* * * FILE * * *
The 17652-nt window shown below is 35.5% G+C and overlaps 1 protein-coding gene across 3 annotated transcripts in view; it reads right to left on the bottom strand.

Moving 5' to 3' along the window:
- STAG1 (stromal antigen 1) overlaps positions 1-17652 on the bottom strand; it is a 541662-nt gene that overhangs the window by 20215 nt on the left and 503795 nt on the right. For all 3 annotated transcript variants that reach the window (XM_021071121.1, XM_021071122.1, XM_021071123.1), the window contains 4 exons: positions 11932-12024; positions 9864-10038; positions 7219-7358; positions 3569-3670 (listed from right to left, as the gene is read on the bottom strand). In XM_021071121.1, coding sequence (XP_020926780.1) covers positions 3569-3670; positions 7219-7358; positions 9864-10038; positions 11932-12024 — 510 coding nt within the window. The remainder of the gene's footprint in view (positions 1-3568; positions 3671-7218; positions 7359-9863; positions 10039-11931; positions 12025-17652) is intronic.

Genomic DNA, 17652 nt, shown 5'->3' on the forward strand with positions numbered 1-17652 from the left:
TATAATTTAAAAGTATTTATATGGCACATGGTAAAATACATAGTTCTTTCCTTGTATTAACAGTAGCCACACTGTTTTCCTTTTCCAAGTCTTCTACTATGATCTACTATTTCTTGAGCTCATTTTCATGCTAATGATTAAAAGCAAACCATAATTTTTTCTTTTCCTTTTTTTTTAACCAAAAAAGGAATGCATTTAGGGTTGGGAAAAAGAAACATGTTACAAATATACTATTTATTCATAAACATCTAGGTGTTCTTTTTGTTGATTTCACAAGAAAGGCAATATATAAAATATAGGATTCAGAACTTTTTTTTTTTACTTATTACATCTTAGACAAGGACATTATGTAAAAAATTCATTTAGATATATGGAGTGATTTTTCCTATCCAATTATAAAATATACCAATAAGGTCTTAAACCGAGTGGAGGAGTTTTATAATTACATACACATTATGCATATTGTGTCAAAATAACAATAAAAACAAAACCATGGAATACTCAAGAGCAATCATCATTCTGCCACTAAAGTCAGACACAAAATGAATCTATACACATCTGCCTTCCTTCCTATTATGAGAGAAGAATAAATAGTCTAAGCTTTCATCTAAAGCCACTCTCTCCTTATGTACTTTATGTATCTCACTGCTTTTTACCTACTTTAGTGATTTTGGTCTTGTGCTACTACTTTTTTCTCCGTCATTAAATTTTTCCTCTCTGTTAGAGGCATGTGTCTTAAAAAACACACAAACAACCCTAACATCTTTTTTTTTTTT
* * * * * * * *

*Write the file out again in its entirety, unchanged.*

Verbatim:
The 17652-nt window shown below is 35.5% G+C and overlaps 1 protein-coding gene across 3 annotated transcripts in view; it reads right to left on the bottom strand.

Moving 5' to 3' along the window:
- STAG1 (stromal antigen 1) overlaps positions 1-17652 on the bottom strand; it is a 541662-nt gene that overhangs the window by 20215 nt on the left and 503795 nt on the right. For all 3 annotated transcript variants that reach the window (XM_021071121.1, XM_021071122.1, XM_021071123.1), the window contains 4 exons: positions 11932-12024; positions 9864-10038; positions 7219-7358; positions 3569-3670 (listed from right to left, as the gene is read on the bottom strand). In XM_021071121.1, coding sequence (XP_020926780.1) covers positions 3569-3670; positions 7219-7358; positions 9864-10038; positions 11932-12024 — 510 coding nt within the window. The remainder of the gene's footprint in view (positions 1-3568; positions 3671-7218; positions 7359-9863; positions 10039-11931; positions 12025-17652) is intronic.

Genomic DNA, 17652 nt, shown 5'->3' on the forward strand with positions numbered 1-17652 from the left:
TATAATTTAAAAGTATTTATATGGCACATGGTAAAATACATAGTTCTTTCCTTGTATTAACAGTAGCCACACTGTTTTCCTTTTCCAAGTCTTCTACTATGATCTACTATTTCTTGAGCTCATTTTCATGCTAATGATTAAAAGCAAACCATAATTTTTTCTTTTCCTTTTTTTTTAACCAAAAAAGGAATGCATTTAGGGTTGGGAAAAAGAAACATGTTACAAATATACTATTTATTCATAAACATCTAGGTGTTCTTTTTGTTGATTTCACAAGAAAGGCAATATATAAAATATAGGATTCAGAACTTTTTTTTTTTACTTATTACATCTTAGACAAGGACATTATGTAAAAAATTCATTTAGATATATGGAGTGATTTTTCCTATCCAATTATAAAATATACCAATAAGGTCTTAAACCGAGTGGAGGAGTTTTATAATTACATACACATTATGCATATTGTGTCAAAATAACAATAAAAACAAAACCATGGAATACTCAAGAGCAATCATCATTCTGCCACTAAAGTCAGACACAAAATGAATCTATACACATCTGCCTTCCTTCCTATTATGAGAGAAGAATAAATAGTCTAAGCTTTCATCTAAAGCCACTCTCTCCTTATGTACTTTATGTATCTCACTGCTTTTTACCTACTTTAGTGATTTTGGTCTTGTGCTACTACTTTTTTCTCCGTCATTAAATTTTTCCTCTCTGTTAGAGGCATGTGTCTTAAAAAACACACAAACAACCCTAACATCTTTTTTTTTTTT